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Global Champions and $1 Billion Investment Needed to Prevent a Lost Generation of Syrian Children

NEW YORK (January 7, 2013) — UNICEF, UNHCR, Save the Children, World Vision and other partners today called for governments, aid agencies and members of the public to become champions for the children of Syria and support the “No Lost Generation” strategy to protect a generation of Syrian children from a life of despair, diminished opportunities and broken futures. 

Through the $1 billion strategy, the organizations are focusing donor and public support on critical education and protection programs to lift Syrian children out of misery, isolation and trauma. The strategy is being publically unveiled one week ahead of a major donor conference in Kuwait for humanitarian aid for Syria. 

A major public engagement campaign under the hashtag #childrenofsyria is also being launched, using social media to enlist influential supporters and public contributors. 

“As the conflict approaches another bitter anniversary, we cannot sit and watch a generation disappear in front of us,” said UNICEF Executive Director Anthony Lake.  “Now is the time for champions for the children of Syria, now is the time for the world to step up and provide these children with fresh hope and confidence for their future. If we fail these children now, an entire region will lose a generation of potential leaders, teachers engineers, doctors and—above all—peacemakers, upon whom the hope for a stable, healthy and prosperous society depends.” 

For nearly three years, Syria’s children have been the most vulnerable of all victims of the conflict, seeing their families and loved ones killed, their schools destroyed and their hopes eroded. They have been wounded either physically, psychologically or both. Children have also become vulnerable to the worst types of exploitation including child labor, recruitment into armed groups and forces, early marriage and other forms of gender-based violence. 

More than one million Syrian refugees are children, of whom more than 425,000 are under the age of five. The vast majority of these refugees have fled to Lebanon, Jordan, Turkey, Egypt and Iraq.  Among them, nearly 5,000 children have been identified as being separated from their families. The situation for the over three million displaced children inside Syria is even direr.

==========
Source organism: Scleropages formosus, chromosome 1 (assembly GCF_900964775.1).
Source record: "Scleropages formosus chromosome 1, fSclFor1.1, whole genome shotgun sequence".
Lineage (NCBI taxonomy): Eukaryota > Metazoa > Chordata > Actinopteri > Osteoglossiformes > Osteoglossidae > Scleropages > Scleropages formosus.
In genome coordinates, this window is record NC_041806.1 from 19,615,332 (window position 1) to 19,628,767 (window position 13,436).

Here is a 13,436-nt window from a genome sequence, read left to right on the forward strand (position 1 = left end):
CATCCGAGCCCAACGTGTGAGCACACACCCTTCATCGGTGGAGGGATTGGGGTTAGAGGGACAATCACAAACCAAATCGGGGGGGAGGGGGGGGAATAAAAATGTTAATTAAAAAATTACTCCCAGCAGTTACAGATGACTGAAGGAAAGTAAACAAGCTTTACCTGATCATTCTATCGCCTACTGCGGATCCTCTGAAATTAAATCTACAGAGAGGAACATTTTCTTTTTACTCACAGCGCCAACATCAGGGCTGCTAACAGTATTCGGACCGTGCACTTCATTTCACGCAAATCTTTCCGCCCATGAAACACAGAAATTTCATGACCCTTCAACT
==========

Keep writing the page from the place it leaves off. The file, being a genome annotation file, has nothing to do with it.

UNHCR, UNICEF, Save the Children, World Vision and other partners across the region will channel the $1 billion into programs that, in partnership with governments and local communities, deliver safe education;  protection from exploitation, abuse and violence; psychological care and support; and offer more opportunities for social cohesion and stability in an already volatile region.

These programs include strengthening national and community-based child protection systems, which respond to the needs of girls, boys and families at high risk of abuse, neglect, exploitation and violence.

The initiative will also scale up access to quality education, through formal and non-formal approaches. It will introduce accelerated curricula for children who have been out of school, vocational training, training of teachers, and incentive programs, to create safe environments that reduce children’s exposure to further risks.

Inside Syria, safe access to education for school-age children and adolescents who are internally displaced is absolutely critical.  The “No Lost Generation” initiative will provide remedial education and psychological support organized in school clubs for pre-schoolers and other out-of-school children. 

“The children of Syria have endured daily horrors and misery we can only imagine, and their dreams for the future are in danger of being crushed,” said Lake.  “Preventing the loss of this generation requires more support, bigger and bolder commitments and renewed solidarity to avoid a continuing cycle of violence, hatred and intolerance in a region that has suffered too much.” 

A special website has been established at www.championthechildrenofsyria.org that tells the stories of children affected by the conflict, and shows how investments in children can deliver important dividends, not just for the current victims of the war, but for the longer-term future of Syria and the wider region.

Most of the funding for the No Lost Generation initiative is being sought through two existing appeals—the Regional Response Plan aimed at addressing the needs of Syria’s child refugees and The Syrian Humanitarian Assistance response plan, which addresses the needs of Syrian children who are internally displaced. 

Attention broadcastersBroadcast quality PSAs available at http://weshare.unicef.org/C.aspx?VP3=SearchResult&ALID=2AM4080XNXNX 

Campaign hashtags: #childrenofsyria #NOlostgeneration


The United Nations Children’s Fund (UNICEF) works in 190 countries and territories to save and improve children’s lives, providing health care and immunizations, clean water and sanitation, nutrition, education, emergency relief and more. The U.S. Fund for UNICEF supports UNICEF’s work through fundraising, advocacy, and education in the United States. Together, we are working toward the day when zero children die from preventable causes and every child has a safe and healthy childhood. For more information, visit www.unicefusa.org.  

For additional information, please contact:

Susannah Masur, U.S. Fund for UNICEF, 212.880.9146, smasur@unicefusa.org


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